Tom Thorne: Why a New Name for Ryerson University? University Management Folds to Identity Politics 

It appears that the only excuse for changing the name of Ryerson University after 73 years is the mistaken notion that Egerton Ryerson was responsible for indigenous residential schools which is simply not true as considerable scholarship demonstrates all too well. Add the “discovery” of “unmarked graves” at residential school sites and the entire exercise got out of hand. Egerton Ryerson was linked by politically correct social media to graves he had nothing to do with. And if none of that didn’t work he was declared a “colonist”.

Then in mid summer 2021 the 134 year old (erected on this site in 1887)  Hamilton MacCarthy statue of Egerton Ryerson on Gould Street inside the campus grounds began to suffer more paint attacks and other indignities. Egerton Ryerson and his statue  was then wrongly connected to the 215 grave discoveries at Kamloops. The statue base then bore the insensitive protestor’s demand “Dig the 215 up” referring to the alleged graves located by relatively accurate ground sounding devices at the Kamloops residential school.

Finally the statue was dangerously pulled down crashing into the road and then bashed and beheaded  by vandals in July 2021 because it became the focus for all the angst of finding 215 “unmarked” graves at residential schools. The head of the statue was removed to another land protest site by indigenous protestors flying the Iroquois Warrior flag that they also draped over the fallen statue as it lay on Gould Street. 

Ryerson University should have taken the statue down after it was defaced the first time by paint, cleaned it and placed it in storage. Instead they let it focus angst, tensions and ultimately destructive violence. In the same breath the university administration erected the new circle monument to help us explore indigenous ideas also on Gould Street saying that art works should promote respect.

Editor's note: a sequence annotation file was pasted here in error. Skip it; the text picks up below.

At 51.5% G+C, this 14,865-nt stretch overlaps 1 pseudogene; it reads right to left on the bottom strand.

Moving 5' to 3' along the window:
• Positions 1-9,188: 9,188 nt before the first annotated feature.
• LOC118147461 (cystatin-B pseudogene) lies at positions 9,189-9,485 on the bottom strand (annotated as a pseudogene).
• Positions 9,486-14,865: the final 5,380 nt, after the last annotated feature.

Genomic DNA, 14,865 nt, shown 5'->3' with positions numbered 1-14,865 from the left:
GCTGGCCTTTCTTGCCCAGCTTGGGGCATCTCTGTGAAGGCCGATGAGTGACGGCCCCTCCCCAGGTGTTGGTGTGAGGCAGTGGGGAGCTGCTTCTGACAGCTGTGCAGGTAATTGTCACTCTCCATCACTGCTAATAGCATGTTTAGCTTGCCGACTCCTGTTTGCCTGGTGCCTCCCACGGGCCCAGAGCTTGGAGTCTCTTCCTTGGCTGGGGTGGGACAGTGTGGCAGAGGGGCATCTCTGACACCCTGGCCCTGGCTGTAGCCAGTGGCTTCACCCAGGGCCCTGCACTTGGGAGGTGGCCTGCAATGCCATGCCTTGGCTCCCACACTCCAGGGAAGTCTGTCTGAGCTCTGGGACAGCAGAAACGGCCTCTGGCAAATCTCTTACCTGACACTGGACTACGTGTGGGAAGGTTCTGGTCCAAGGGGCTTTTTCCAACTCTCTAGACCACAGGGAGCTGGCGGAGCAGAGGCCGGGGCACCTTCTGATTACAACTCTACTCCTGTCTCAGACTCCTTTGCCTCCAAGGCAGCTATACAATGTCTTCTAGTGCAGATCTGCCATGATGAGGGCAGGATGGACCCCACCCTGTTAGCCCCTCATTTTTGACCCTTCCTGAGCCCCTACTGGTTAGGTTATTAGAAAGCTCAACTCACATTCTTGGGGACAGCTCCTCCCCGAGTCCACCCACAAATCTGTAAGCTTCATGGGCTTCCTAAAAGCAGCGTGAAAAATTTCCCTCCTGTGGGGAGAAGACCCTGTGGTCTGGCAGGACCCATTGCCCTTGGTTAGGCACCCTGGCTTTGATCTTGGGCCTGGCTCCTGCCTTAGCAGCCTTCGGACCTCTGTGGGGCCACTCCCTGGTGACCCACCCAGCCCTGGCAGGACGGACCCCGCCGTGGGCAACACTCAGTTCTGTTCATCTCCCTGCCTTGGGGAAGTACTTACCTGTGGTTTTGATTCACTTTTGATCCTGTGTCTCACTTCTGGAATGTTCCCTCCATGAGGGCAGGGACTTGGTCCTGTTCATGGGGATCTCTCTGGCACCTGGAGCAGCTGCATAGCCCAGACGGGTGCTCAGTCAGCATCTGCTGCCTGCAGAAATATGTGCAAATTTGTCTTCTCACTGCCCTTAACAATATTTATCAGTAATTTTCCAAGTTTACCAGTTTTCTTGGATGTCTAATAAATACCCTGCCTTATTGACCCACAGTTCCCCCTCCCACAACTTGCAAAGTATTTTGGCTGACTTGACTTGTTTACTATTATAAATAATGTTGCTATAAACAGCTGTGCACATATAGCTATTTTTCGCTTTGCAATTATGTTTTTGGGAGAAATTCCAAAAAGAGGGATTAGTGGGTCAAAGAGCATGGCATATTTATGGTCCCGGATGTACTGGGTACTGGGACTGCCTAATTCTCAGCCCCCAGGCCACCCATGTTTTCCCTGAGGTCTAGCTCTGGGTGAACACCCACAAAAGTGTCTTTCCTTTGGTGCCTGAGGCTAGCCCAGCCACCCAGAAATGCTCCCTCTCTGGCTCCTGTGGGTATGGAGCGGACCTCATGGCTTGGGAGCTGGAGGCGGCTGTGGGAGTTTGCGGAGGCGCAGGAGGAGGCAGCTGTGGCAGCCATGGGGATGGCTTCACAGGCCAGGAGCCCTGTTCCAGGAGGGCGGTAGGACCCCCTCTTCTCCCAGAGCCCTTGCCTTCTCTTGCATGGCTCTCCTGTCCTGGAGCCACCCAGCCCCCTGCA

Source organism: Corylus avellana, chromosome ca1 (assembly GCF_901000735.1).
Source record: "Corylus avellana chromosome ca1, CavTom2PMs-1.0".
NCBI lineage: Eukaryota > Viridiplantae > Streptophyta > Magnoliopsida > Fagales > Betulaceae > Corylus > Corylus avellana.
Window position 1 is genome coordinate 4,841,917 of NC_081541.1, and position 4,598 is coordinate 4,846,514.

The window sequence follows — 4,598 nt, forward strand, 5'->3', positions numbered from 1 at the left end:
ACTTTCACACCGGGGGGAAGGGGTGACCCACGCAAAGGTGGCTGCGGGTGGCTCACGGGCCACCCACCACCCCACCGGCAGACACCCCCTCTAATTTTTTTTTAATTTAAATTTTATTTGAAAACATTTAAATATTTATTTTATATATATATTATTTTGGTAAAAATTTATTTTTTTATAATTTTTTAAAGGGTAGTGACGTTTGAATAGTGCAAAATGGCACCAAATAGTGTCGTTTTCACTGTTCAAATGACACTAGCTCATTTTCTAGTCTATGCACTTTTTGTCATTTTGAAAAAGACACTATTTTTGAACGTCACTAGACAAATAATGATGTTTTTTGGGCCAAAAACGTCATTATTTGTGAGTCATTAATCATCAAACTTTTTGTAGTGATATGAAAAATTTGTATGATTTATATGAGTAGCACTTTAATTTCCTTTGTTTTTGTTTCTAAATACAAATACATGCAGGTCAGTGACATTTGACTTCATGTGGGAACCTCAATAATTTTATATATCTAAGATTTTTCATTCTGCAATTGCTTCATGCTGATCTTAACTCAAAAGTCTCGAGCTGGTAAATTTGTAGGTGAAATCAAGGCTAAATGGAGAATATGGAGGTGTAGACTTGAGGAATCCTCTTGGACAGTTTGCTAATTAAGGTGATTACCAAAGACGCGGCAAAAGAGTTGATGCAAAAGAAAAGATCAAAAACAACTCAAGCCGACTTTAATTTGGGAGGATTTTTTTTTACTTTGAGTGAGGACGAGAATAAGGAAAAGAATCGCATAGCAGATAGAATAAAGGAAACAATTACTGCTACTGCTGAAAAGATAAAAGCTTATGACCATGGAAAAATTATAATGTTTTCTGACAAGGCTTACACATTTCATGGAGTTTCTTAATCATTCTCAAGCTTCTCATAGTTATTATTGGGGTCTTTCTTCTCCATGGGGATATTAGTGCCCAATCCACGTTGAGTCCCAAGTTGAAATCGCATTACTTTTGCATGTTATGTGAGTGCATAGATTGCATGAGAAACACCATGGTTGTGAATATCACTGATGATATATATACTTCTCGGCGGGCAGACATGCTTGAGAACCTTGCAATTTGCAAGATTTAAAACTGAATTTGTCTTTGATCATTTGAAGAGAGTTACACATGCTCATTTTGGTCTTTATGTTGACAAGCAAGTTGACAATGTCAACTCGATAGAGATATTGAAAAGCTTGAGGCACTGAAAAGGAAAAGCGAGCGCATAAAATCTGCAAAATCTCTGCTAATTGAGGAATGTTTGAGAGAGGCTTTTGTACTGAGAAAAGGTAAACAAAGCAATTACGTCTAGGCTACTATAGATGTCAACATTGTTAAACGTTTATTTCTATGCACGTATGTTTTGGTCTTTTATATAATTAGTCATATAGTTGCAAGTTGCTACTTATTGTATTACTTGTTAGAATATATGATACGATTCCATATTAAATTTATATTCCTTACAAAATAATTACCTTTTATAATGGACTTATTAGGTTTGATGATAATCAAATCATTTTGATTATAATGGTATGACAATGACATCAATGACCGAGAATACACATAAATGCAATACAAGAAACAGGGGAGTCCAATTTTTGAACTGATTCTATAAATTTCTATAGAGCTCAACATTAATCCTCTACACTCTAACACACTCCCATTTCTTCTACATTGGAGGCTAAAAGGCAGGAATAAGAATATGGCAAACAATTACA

The fact that there had been a report on all of these potential residential grave sites for the Truth and Reconciliation Committee went completely unnoticed by the protestors and the Ryerson administration, and even more sadly by the media covering the event. Even more telling was the Ryerson University administration headed by President Mohamed Lachemi that folded under pressure and chose to hang out Egerton Ryerson to dry with a series of loaded name change committees. 

Then the Ryerson University Board of Governors received the name change committee report at the end of Summer, and without any real debate rubber stamped it so another name change committee could be struck to come up with five possible new names for the university management to chose from and all without further public input or discussion. And that is where it stands for the moment. We await the results of this cooked process. We await the result of lies, propaganda, vested interests, identity politics and an administration that will chose the new name and new identity behind closed doors. 

In 1948 when Dr. Howard Kerr began the Ryerson that grew from a wartime Air Force training centre he was keenly aware that the land of the Quadrangle was the site of the Normal School, Egerton Ryerson’s innovative teacher training institute. Dr. Kerr saw this connection was an important historical commitment to Ontario’s public education system put together by Egerton Ryerson. Hence the name Ryerson was given to the new post secondary school. The classical  facade of the Normal School still remains inside the Quadrangle. Will this facade now become a new place for paint and protest against “colonial” times or have we now had enough stupidity? Keep the Ryerson University name there is no reason to change it.                                                    


Tom Thorne is a graduate of Ryerson University (RTA’68) and the founding editor in 1967 of The Eyeopener, Ryerson’s student newspaper. After Ryerson he worked for Theatre Toronto (Stratford cast winter repertory) at the Royal Alexandra Theatre and in the summer at The Shaw Festival’s Canadian Mine Theatre providing promotion and media relations. He spent two years doing promotion and advertising for Agfa-Gevaert Canada consumer and industrial photography products. His experience also includes 12 years With TVOntario in management roles for  promotion, advertising, publishing and early on-line internet services. He was instrumental to the team that changed The Ontario Educational Communications Authority (OECA) the official name, into TVOntario. Tom also taught marketing, advertising, media relations and computer and  internet courses in the Ontario College System for 16 years. He was also  a principal partner in Faxtel-Marketfax an early on-line internet service that pioneered stock market charting. Today he labours to restore critical journalism to encourage debate and to focus important issues.